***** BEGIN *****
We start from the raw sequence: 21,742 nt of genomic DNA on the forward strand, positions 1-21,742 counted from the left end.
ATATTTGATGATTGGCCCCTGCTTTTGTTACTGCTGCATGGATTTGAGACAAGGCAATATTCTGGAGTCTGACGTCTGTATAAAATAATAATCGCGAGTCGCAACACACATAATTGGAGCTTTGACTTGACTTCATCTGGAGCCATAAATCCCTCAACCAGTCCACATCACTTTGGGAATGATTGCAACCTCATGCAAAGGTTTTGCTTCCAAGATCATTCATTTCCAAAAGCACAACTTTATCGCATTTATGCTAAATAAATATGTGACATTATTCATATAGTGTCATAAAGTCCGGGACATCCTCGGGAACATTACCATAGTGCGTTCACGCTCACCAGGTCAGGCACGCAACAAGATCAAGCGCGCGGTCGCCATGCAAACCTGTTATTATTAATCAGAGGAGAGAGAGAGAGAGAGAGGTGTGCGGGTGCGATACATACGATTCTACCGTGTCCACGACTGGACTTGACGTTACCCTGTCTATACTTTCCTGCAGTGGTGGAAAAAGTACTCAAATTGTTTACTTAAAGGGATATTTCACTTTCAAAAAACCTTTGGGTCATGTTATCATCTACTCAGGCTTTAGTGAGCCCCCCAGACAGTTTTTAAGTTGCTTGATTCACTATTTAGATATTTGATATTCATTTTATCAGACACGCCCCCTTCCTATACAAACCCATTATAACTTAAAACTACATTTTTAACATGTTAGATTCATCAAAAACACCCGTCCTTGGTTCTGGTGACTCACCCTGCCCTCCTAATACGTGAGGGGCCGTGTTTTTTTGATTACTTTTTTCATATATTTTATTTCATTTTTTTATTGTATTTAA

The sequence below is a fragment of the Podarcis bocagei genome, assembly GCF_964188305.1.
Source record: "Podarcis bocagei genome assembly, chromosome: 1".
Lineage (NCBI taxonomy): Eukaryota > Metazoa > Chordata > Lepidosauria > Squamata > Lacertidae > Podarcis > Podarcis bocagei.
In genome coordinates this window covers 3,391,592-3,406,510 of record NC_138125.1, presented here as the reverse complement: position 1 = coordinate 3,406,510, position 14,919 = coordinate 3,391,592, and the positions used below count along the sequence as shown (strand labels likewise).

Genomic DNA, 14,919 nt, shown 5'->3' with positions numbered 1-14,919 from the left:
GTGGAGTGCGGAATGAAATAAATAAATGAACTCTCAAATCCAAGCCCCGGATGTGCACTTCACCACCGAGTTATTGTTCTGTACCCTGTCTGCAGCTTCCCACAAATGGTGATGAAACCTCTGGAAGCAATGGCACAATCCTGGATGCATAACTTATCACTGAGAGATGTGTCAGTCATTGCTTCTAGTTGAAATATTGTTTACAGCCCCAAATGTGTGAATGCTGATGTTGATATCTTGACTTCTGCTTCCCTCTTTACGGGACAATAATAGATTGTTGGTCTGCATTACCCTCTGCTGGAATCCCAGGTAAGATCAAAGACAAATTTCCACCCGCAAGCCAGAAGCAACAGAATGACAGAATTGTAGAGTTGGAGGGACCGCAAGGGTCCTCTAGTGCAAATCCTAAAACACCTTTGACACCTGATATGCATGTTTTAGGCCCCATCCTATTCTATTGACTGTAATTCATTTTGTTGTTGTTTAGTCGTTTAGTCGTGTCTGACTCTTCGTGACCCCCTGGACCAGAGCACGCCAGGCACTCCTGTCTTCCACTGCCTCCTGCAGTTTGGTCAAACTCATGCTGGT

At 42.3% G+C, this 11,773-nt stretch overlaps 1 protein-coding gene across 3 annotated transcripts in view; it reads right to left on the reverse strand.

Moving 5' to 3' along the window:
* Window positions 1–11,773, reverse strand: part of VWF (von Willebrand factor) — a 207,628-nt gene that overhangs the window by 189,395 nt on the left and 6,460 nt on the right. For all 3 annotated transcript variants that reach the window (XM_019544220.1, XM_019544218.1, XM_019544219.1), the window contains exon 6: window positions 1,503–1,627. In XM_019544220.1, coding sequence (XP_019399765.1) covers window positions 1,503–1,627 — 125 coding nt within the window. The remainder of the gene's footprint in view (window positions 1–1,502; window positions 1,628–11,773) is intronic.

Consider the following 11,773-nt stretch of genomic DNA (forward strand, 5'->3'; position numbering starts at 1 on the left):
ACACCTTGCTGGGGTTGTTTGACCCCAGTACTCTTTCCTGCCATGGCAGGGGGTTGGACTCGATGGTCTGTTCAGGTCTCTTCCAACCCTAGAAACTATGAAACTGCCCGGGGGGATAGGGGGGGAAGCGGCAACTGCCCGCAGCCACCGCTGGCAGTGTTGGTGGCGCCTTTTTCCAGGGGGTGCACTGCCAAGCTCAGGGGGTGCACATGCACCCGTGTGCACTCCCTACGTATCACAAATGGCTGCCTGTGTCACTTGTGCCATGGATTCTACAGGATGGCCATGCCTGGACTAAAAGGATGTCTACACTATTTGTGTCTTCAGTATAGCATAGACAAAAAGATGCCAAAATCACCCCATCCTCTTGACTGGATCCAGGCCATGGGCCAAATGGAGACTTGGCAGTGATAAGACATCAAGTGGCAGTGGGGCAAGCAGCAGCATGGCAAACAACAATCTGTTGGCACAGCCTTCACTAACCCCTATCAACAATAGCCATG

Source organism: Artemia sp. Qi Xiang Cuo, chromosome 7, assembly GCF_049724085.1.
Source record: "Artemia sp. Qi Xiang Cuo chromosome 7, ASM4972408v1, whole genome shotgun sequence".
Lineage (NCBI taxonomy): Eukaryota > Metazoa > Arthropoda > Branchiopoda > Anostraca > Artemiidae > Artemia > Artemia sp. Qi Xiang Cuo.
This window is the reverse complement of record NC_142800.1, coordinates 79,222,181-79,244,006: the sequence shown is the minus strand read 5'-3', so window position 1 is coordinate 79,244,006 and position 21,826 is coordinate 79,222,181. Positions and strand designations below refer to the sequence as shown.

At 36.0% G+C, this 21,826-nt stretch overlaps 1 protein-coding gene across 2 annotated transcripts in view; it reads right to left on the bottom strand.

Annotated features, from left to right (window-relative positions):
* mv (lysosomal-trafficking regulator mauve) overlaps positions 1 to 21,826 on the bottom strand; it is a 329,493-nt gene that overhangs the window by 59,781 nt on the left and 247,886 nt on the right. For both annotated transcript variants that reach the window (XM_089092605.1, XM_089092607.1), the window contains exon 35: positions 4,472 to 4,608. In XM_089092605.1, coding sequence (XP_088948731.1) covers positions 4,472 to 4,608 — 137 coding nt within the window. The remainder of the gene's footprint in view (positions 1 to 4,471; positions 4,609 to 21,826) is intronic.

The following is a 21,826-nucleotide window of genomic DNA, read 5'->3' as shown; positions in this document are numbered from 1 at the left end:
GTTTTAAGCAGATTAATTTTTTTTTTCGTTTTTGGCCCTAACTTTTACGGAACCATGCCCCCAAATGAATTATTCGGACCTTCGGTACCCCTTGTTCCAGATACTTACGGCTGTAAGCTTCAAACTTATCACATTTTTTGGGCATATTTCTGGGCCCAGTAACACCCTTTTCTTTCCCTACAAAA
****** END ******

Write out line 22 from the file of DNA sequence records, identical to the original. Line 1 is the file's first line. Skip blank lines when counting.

GTTTTAAGCAGATTAATTTTTTTTTTCGTTTTTGGCCCTAACTTTTACGGAACCATGCCCCCAAATGAATTATTCGGACCTTCGGTACCCCTTGTTCCAGATACTTACGGCTGTAAGCTTCAAACTTATCACATTTTTTGGGCATATTTCTGGGCCCAGTAACACCCTTTTCTTTCCCTACAAAA